Examples of custom schema tests


#1

I’m really diving into data testing at the moment (thanks to @joshtemple’s Medium post!). By default, dbt comes with 4 schema tests: not null, unique, relationships, and accepted values. Also, dbt allows for custom schema test which lets you define additional schema tests.

I’m interested in how others have defined custom schema tests for their data models. It’d be great to have several examples here to inspire the rest of us in brainstorming data tests that fit our data needs.

For example, I work with North American phone numbers a lot, so I have a custom schema tests to check that phone number fields always contain ten-digit number (TDN) strings:

{# Verifies all elements in field are TDNs. If validation_errors returns >0 rows, test fails. #}

{% macro test_is_tdn(model, column_name) %}

with validation as (
  select
    {{ column_name }} as tdn_field
  from {{ model }}
),

validation_errors as (
  select
    tdn_field
  from validation
  where tdn_field not rlike '^\\d{10}$'
)

select count(*)
from validation_errors

{% endmacro %}

What are some custom data schema tests you’ve developed?


#2

I have two simple modifications on the standard schema tests: not_null_where and unique_together:

{% macro test_not_null_where(model, field, condition) %}

  with exceptions as (
    select
      count(*)

    from
      {{ model }}

    where
      {{ field }} is null
      and {{ condition }}

  )

  select * from exceptions

{% endmacro %}
{% macro test_unique_together(model, fields) %}

  with exceptions as (
    select
      {% for field in fields %}
        {{ field }}{% if not loop.last %},{% endif %}
      {% endfor %}

    from
      {{ model }}

    {{ dbt_utils.group_by(n=fields|length) }}

    having
      count(*) > 1
  )

  select count(*) from exceptions

{% endmacro %}

You use the following syntax to call these tests (v1 schema.yml):

not_null_where:
  - {field: 'field_1', condition: "another_field = 'something'"}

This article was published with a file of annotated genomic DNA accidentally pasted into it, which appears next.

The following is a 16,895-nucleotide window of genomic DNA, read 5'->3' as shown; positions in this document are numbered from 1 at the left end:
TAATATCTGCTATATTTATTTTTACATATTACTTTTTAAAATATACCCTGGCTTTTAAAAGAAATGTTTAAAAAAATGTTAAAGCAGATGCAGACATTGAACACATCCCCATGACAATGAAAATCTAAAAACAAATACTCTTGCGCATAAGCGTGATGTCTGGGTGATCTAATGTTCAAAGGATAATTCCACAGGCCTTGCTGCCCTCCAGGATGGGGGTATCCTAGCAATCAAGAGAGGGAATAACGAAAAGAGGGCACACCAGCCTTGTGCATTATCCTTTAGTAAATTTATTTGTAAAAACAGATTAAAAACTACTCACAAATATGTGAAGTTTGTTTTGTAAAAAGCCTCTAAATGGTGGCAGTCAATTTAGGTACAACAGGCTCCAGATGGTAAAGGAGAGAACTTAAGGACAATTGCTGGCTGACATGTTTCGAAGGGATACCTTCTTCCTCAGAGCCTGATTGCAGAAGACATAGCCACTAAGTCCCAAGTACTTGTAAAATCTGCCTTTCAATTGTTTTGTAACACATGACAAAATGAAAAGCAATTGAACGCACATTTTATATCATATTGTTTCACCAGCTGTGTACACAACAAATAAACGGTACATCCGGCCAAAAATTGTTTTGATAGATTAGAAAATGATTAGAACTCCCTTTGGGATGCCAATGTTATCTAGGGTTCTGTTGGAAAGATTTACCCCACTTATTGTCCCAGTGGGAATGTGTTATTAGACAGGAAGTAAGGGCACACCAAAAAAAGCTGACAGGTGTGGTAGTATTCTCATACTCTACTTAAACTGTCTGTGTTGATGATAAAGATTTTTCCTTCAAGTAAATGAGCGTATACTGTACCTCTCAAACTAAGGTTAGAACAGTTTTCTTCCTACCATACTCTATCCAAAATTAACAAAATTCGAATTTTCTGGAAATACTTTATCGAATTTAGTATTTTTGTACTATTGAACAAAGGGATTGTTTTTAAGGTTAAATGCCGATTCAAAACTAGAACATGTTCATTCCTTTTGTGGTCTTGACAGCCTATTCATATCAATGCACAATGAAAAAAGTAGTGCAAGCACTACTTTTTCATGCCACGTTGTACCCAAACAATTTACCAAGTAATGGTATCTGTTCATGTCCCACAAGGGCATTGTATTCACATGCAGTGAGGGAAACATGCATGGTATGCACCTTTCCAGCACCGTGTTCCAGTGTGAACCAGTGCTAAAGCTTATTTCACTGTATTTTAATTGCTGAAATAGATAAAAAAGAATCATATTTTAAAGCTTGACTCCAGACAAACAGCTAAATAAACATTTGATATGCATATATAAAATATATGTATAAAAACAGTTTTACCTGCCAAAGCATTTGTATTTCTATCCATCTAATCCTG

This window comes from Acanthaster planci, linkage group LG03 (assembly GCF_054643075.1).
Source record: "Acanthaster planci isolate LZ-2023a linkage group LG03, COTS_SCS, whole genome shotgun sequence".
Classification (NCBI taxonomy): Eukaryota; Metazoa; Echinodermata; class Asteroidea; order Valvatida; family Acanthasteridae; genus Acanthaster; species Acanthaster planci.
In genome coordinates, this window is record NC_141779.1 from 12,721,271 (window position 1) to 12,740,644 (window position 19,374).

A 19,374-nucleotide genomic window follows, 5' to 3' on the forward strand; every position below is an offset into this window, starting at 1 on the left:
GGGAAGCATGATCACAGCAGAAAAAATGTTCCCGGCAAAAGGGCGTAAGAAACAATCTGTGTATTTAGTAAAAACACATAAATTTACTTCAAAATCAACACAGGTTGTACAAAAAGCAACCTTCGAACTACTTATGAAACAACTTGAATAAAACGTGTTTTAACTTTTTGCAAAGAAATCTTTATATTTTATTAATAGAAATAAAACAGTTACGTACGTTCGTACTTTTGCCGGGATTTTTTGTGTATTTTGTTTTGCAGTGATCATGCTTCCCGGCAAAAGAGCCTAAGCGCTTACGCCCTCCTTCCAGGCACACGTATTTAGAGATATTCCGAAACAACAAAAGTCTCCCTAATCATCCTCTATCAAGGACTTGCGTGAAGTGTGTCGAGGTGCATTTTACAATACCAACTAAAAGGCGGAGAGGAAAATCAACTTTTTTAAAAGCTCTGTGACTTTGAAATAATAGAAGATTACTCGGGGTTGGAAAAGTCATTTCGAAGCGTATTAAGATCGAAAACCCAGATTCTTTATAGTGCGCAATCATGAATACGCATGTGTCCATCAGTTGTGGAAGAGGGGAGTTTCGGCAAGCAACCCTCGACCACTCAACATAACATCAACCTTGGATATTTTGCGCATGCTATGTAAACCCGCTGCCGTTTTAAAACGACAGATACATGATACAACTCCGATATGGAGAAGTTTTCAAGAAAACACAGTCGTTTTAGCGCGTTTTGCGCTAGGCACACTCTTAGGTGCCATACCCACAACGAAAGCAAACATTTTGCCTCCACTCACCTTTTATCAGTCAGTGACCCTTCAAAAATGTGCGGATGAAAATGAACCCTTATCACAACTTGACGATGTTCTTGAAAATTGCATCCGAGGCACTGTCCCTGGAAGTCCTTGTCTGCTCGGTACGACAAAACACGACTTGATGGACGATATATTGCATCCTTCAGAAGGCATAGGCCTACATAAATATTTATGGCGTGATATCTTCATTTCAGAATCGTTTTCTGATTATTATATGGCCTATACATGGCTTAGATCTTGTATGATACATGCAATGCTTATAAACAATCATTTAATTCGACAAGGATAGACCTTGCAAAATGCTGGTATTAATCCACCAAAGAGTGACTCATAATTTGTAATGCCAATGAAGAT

- {field: 'field_1', condition: "another_field > 0"}
  - {field: 'field_1', condition: "not(field_2 = 'a' and field_3 = 'b'"}
unique_together:
  - {fields: ['field_1', 'field_2']}

#3

We have built a few custom schema tests for ourselves at PageUp, which can be viewed here. Some of these are specific to our use cases but are interesting nonetheless.

  • Equality for range test that two tables have the same data in them, for the rows in the given id range. This is useful for testing against a controlled data set, as it allows you to test specific use cases on a subset of data while having other data in the model that may be used by other tests.
  • Has timestamp and Has version are tests that ensure that certain design patterns we have are enforced. For example, we have (had) a rule that every denormalised table or foreign key in a model should have its own timestamp column, which is then used for incremental updates later. This test ensures that a given column has a matching timestamp column, and that the timestamp column has a value in it whenever it needs to.
  • Null when parent column null This is a junk-data/model design test. It ensures that when you denormalise a table, its columns are either all populated or (in the event that the foreign key was null) all not populated.

#4

We put all of the custom schema tests we find useful in dbt-utils.

One pattern which is super simple but really useful to implement is the use of the expression_is_true test, so you can define your own logic without having to write the sql for a test. I used this a lot in financial models when I had to validate that subtotal columns were equal to a total, that financial values were positive, etc. etc., so my schema.yml would look like:

version: 2

models:
  - name: payments
    tests:
      - dbt_utils.expression_is_true:
          expression: "inbound_amount = payout_amount + refund_amount"
      - dbt_utils.expression_is_true:
          expression: "inbound_amount = inbound_cash_amount + inbound_credit_amount"